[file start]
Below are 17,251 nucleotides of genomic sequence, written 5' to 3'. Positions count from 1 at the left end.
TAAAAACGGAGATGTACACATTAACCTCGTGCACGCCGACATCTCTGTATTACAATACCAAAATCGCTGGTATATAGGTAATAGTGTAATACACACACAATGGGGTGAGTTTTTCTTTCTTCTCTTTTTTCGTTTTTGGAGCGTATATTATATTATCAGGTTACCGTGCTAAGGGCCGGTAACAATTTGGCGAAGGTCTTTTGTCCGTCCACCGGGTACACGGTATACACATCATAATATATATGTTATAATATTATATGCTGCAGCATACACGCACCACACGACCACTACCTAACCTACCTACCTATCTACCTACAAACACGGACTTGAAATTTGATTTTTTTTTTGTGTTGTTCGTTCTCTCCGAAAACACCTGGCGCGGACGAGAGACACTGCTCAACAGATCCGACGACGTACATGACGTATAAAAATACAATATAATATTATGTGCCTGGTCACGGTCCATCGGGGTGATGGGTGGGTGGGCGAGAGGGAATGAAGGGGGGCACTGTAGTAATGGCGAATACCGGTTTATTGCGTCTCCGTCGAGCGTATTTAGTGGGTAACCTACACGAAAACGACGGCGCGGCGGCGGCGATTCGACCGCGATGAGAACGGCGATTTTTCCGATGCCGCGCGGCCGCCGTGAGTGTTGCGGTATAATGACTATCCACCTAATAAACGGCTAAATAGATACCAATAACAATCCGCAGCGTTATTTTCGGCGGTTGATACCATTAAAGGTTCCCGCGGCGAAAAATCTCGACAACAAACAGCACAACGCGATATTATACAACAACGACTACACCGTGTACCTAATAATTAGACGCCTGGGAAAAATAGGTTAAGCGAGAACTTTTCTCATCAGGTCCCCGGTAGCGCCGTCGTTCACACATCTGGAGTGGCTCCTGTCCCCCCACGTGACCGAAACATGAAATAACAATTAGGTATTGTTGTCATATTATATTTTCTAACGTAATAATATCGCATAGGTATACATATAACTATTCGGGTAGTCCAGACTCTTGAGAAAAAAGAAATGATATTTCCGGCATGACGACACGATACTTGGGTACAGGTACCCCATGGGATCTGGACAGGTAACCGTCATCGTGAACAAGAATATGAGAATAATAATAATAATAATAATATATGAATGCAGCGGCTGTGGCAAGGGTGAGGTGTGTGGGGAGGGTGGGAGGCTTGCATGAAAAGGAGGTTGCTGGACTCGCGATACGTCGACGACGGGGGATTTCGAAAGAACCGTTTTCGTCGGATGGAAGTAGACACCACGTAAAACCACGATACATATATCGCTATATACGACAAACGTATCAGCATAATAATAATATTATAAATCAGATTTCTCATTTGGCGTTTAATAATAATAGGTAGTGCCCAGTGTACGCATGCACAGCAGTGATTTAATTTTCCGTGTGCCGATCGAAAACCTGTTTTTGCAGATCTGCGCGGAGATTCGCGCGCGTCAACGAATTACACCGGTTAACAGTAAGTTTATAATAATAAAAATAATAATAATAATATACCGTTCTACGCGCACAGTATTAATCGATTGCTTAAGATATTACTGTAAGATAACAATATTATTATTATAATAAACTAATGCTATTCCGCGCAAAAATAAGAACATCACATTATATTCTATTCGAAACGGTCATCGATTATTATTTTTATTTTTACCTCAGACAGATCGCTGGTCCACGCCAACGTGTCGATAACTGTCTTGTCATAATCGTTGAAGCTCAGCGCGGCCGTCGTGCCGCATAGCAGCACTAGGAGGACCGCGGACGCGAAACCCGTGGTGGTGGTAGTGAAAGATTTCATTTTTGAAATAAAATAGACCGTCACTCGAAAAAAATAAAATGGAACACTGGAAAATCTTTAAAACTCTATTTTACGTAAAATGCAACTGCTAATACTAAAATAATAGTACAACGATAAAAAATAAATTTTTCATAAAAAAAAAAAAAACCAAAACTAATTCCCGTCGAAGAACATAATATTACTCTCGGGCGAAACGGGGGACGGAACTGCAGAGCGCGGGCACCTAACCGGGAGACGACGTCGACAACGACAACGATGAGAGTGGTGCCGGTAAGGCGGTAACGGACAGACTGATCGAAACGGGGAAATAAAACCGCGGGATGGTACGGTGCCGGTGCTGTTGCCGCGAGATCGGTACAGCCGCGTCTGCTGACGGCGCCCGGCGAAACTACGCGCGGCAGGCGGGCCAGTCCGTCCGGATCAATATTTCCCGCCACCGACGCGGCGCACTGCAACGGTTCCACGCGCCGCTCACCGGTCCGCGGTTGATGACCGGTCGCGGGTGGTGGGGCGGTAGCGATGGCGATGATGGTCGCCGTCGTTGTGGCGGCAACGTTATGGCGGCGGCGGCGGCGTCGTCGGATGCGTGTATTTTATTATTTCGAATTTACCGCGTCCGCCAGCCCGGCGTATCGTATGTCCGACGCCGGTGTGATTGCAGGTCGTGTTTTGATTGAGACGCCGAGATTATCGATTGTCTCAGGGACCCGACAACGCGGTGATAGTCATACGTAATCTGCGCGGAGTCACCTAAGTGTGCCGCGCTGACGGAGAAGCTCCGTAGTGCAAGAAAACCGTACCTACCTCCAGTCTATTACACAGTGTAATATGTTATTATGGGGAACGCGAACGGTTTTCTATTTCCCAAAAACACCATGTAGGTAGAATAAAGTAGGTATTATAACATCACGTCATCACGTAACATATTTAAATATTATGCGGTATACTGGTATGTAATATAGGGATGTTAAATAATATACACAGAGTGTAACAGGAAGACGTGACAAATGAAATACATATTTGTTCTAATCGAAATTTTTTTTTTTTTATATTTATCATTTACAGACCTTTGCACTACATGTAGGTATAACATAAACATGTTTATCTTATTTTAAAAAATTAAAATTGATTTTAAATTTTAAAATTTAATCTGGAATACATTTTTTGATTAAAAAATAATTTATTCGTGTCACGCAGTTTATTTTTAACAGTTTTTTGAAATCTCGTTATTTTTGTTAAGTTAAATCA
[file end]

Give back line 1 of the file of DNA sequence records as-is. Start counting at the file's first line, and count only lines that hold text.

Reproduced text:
Below are 17,251 nucleotides of genomic sequence, written 5' to 3'. Positions count from 1 at the left end.